Thank you very much indeed, my dear, for sending it to me.

The reason (as you may possibly have guessed) is that your prophecy about Jim’s making a kind of reconciliation came true – & in spite of what you say, I’m taking him seriously. Its not that he’s recanted or apologized or anything like that – such behaviour would be quite impossible for one of his type – but almost immediately after I’d told him of my visit to the lawyer & his verdict – he propounded a scheme of our working a joint practice in Devon & sharing a house again – so it looks as if the thought of losing family life had shaken him a bit.

He still writes to me coldly as “Dear Rosaleen…from Jim ” but is quite friendly on our rare meetings & is really making communal plans at last – which have some sort of financial sanity. I don’t know if we shall ever establish a really good personal relationship again – but I’m content with this at present – & even if I get no personal happiness out of a new start – the boys will – as they adore their father.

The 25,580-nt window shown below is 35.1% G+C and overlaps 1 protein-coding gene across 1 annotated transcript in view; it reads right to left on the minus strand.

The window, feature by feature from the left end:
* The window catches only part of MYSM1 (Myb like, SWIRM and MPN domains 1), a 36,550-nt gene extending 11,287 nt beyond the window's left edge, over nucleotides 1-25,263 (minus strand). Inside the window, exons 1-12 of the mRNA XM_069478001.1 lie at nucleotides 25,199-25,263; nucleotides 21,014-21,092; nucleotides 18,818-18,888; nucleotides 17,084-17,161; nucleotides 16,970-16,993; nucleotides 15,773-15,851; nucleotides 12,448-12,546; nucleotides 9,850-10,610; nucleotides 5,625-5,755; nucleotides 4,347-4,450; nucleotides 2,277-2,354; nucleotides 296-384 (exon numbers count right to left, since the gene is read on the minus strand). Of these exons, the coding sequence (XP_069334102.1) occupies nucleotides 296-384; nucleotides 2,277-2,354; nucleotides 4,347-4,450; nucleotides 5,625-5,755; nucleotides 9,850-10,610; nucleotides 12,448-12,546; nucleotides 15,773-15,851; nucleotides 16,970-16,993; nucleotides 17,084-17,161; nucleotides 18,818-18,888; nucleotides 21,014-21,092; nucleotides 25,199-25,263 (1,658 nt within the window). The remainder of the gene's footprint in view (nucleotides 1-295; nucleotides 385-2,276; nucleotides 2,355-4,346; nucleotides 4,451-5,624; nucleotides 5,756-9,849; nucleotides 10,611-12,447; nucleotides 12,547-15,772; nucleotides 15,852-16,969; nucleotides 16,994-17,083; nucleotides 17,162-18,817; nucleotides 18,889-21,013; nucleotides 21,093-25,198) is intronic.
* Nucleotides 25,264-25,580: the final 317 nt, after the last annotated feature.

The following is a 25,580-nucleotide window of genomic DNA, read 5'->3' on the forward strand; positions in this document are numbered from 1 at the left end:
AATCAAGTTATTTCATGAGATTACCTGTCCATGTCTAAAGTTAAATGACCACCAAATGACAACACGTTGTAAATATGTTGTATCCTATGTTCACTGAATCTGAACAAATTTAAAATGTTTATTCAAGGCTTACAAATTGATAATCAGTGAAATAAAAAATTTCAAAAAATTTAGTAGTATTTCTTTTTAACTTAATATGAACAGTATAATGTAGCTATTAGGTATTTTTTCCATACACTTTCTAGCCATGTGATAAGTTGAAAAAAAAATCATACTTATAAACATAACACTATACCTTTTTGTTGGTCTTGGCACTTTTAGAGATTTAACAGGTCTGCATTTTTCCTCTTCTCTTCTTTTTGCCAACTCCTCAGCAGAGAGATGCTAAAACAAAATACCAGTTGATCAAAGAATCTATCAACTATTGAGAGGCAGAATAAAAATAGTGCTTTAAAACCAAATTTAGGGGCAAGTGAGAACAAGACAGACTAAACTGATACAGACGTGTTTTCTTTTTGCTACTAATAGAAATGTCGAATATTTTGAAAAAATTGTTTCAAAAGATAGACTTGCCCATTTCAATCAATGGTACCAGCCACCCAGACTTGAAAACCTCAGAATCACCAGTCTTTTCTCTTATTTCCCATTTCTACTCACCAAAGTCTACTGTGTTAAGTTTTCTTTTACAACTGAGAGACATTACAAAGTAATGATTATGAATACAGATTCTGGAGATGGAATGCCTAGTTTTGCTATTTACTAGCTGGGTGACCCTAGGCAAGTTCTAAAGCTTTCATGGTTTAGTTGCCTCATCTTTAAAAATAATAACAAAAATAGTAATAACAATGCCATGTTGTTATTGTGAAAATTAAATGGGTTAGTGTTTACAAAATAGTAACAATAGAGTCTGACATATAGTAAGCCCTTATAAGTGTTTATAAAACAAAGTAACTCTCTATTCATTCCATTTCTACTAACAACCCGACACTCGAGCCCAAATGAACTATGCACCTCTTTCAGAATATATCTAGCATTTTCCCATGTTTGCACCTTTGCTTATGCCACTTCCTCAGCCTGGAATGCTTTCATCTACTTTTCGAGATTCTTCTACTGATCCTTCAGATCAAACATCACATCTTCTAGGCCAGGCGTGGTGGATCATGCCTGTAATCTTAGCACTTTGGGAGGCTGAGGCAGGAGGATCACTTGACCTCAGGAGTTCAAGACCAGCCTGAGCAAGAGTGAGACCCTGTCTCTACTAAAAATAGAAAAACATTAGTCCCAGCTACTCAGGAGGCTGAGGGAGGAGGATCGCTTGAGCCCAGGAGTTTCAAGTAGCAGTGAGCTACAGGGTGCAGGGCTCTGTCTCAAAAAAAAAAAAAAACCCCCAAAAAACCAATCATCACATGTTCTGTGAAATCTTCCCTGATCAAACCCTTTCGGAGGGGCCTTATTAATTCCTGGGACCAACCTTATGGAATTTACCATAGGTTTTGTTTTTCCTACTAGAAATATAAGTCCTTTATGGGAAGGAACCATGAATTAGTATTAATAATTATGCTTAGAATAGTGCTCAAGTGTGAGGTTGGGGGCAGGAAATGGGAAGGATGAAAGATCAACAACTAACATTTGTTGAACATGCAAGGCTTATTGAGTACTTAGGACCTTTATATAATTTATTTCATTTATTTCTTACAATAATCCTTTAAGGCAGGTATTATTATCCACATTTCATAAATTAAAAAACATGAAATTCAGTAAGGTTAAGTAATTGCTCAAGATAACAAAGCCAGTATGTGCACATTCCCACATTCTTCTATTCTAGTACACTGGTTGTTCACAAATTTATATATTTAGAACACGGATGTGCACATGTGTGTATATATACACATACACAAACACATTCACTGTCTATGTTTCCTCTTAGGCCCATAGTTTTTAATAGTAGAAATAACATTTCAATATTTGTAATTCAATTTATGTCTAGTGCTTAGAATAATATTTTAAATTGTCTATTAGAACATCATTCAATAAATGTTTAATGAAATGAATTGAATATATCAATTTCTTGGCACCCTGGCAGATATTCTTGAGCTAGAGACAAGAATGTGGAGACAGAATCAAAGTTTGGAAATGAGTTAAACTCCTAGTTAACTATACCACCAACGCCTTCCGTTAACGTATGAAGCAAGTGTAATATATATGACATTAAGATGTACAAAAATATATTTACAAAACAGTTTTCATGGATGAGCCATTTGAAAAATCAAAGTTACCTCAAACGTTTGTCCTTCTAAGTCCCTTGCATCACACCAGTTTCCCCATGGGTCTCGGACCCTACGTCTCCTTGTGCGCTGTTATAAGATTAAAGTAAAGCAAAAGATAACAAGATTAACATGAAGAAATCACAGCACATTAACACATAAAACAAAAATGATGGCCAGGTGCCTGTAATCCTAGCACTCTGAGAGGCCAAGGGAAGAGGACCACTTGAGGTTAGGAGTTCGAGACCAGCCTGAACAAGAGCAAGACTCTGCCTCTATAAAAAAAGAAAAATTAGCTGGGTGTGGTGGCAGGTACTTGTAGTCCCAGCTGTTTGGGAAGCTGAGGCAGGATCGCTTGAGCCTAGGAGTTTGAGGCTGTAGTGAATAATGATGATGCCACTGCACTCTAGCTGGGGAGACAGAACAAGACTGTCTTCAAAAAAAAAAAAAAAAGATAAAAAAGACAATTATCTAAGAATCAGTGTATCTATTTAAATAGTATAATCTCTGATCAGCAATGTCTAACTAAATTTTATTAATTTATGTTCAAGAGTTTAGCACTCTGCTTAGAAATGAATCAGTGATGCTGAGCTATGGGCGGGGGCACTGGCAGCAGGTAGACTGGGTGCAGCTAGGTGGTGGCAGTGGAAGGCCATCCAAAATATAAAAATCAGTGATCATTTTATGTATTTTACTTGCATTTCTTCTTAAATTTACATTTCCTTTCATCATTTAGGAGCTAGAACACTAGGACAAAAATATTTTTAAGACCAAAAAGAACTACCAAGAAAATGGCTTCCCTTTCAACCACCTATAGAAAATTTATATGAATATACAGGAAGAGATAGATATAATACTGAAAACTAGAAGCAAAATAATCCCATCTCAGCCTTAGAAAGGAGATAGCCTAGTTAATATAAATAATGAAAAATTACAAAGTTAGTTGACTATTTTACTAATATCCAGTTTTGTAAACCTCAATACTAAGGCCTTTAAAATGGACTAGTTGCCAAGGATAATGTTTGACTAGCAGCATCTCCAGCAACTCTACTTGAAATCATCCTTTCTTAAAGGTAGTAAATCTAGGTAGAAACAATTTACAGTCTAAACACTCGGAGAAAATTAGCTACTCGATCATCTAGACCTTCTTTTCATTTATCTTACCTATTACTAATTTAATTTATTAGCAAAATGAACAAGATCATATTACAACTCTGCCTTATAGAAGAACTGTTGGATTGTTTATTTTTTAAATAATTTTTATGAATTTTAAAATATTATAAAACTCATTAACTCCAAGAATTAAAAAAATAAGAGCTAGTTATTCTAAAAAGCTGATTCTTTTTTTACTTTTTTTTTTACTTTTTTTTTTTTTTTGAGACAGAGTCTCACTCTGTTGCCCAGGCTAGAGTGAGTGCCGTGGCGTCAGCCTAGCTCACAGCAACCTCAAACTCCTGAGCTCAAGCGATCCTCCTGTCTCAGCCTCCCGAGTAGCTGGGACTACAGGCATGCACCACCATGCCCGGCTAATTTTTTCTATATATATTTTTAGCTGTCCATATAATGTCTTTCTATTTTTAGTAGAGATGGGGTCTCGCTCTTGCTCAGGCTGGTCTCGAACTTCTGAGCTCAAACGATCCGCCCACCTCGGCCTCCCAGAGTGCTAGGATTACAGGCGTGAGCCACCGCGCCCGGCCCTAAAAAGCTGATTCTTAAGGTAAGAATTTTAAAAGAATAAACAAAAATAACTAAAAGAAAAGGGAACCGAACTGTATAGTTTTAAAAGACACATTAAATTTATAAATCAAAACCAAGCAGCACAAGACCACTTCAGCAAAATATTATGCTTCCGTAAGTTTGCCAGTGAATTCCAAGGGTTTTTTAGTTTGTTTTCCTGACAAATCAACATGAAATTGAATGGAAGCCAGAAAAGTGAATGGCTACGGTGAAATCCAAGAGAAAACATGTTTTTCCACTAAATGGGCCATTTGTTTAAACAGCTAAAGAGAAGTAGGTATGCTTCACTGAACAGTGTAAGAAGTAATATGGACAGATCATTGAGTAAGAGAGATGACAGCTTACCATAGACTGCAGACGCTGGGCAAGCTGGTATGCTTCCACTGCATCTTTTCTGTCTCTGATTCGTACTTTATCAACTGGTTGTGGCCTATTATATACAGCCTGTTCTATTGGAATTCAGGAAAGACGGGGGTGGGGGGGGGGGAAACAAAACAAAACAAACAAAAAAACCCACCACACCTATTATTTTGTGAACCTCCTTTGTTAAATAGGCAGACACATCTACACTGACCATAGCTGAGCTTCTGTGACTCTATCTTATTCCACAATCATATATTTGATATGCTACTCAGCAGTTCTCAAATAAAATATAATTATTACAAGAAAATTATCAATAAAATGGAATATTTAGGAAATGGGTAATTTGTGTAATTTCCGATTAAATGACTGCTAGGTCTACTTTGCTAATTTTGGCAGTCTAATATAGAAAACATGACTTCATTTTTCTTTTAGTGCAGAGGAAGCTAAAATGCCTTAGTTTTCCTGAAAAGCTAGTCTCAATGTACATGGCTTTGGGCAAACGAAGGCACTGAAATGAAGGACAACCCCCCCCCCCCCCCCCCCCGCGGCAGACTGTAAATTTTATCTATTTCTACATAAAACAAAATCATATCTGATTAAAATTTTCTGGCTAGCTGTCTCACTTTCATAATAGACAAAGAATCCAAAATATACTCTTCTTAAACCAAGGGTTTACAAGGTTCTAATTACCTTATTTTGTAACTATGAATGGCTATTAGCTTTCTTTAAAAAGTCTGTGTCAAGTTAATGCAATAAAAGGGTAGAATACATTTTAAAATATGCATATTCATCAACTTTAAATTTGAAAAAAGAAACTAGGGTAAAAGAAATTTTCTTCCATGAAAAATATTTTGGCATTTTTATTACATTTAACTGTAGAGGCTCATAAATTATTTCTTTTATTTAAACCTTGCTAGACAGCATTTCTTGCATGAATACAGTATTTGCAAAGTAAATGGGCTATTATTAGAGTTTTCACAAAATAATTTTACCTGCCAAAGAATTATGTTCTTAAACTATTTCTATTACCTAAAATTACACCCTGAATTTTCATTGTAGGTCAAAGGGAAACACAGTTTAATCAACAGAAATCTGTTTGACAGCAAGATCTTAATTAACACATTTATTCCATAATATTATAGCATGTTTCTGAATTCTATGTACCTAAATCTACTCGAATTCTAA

I’ve had a small present for you for months – ×××× [crossed out] a puzzle- picture of Napoleon & his wife & child masquerading as a plant of flax. Its in an old frame & I should think is a contemporary of those times as no-one now would bother about Napoleon’s family. It only cost 1/-1 in a shop where they re-make mattresses – & I thought it might amuse you – but I’ll have to wait till [until] I see you as it would probably break in transit.